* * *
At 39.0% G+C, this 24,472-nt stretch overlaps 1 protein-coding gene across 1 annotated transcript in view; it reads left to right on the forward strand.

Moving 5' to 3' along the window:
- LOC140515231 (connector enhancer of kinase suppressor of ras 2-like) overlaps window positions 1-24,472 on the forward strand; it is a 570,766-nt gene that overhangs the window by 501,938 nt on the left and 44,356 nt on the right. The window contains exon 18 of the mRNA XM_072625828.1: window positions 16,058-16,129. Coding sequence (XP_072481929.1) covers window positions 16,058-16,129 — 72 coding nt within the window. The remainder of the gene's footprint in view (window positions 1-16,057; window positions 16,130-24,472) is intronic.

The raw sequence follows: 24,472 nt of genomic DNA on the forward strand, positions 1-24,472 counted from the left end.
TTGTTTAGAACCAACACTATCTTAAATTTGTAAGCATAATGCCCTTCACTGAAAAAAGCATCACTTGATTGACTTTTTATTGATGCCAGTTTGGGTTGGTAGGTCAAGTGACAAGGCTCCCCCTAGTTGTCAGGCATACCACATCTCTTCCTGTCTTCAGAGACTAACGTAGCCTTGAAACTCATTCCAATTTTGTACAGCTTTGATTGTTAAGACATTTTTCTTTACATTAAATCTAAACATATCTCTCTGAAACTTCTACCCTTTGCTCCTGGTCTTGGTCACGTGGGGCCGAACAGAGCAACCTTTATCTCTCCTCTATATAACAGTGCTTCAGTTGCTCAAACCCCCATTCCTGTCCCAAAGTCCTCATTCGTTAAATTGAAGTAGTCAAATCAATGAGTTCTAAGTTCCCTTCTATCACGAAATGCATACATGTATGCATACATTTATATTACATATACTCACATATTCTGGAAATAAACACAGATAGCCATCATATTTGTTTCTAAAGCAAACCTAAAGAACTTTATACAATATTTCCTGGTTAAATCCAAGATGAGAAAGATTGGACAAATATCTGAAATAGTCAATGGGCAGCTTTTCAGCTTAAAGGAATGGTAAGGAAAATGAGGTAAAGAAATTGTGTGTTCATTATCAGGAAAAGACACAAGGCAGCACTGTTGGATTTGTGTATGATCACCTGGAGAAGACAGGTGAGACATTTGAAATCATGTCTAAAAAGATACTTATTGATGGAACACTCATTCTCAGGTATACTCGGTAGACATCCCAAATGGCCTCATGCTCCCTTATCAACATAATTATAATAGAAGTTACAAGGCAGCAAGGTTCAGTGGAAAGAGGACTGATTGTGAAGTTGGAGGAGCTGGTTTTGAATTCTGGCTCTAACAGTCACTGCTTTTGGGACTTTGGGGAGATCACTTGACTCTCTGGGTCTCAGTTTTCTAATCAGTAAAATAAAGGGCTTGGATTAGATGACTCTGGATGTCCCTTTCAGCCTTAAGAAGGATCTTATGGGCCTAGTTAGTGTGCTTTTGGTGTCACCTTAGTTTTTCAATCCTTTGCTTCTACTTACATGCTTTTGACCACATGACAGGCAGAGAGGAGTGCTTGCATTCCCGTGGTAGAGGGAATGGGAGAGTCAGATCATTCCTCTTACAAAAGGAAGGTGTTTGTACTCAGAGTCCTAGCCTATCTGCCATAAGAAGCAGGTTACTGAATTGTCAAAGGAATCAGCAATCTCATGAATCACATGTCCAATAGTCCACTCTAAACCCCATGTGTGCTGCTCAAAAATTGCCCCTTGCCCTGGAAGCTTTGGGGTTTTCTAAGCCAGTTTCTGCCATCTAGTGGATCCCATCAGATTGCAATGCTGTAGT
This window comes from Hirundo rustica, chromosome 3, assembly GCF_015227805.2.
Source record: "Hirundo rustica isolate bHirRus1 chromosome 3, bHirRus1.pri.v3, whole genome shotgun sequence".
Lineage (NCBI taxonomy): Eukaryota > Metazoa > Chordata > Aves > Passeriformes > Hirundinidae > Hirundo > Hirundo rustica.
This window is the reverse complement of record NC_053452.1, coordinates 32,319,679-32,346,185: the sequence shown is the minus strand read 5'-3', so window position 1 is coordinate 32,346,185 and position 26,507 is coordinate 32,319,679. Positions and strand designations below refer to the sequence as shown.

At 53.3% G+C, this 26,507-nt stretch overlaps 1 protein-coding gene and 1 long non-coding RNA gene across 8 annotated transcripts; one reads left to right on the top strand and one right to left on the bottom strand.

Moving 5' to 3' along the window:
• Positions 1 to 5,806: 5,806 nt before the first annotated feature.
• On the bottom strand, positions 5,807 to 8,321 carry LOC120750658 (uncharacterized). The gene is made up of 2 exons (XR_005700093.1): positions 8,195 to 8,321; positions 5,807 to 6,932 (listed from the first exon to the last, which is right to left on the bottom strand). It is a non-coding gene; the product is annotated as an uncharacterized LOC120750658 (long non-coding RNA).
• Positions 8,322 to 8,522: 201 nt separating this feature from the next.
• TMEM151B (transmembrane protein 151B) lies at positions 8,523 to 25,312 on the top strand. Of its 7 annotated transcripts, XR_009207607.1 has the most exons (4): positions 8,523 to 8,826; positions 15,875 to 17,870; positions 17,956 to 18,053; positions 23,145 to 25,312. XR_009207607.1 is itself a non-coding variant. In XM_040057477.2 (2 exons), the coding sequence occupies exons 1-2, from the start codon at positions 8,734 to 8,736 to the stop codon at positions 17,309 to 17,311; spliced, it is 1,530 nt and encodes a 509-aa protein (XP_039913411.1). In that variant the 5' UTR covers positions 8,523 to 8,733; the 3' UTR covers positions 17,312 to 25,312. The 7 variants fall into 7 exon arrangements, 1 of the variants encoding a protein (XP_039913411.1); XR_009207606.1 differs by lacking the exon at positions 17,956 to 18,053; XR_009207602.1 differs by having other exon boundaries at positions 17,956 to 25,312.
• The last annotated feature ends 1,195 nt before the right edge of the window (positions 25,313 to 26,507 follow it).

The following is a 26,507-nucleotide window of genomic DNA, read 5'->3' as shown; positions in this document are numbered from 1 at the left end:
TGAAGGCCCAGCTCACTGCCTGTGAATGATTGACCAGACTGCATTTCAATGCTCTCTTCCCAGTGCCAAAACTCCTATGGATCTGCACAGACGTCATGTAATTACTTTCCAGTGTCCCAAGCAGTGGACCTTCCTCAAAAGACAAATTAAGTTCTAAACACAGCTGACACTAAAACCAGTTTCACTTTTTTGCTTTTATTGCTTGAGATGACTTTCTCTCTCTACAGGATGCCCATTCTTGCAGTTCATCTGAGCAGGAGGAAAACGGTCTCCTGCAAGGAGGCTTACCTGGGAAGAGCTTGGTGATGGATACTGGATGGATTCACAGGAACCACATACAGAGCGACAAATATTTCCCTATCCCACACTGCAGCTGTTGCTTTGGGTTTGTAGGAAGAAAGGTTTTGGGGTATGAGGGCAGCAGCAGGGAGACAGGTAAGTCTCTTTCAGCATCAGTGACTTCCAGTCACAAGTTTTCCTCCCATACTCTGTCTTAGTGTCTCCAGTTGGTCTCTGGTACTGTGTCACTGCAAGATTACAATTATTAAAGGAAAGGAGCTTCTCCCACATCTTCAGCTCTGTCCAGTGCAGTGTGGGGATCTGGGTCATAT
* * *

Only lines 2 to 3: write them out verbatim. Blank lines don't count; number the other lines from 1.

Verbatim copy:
Moving 5' to 3' along the window:
- LOC140515231 (connector enhancer of kinase suppressor of ras 2-like) overlaps window positions 1-24,472 on the forward strand; it is a 570,766-nt gene that overhangs the window by 501,938 nt on the left and 44,356 nt on the right. The window contains exon 18 of the mRNA XM_072625828.1: window positions 16,058-16,129. Coding sequence (XP_072481929.1) covers window positions 16,058-16,129 — 72 coding nt within the window. The remainder of the gene's footprint in view (window positions 1-16,057; window positions 16,130-24,472) is intronic.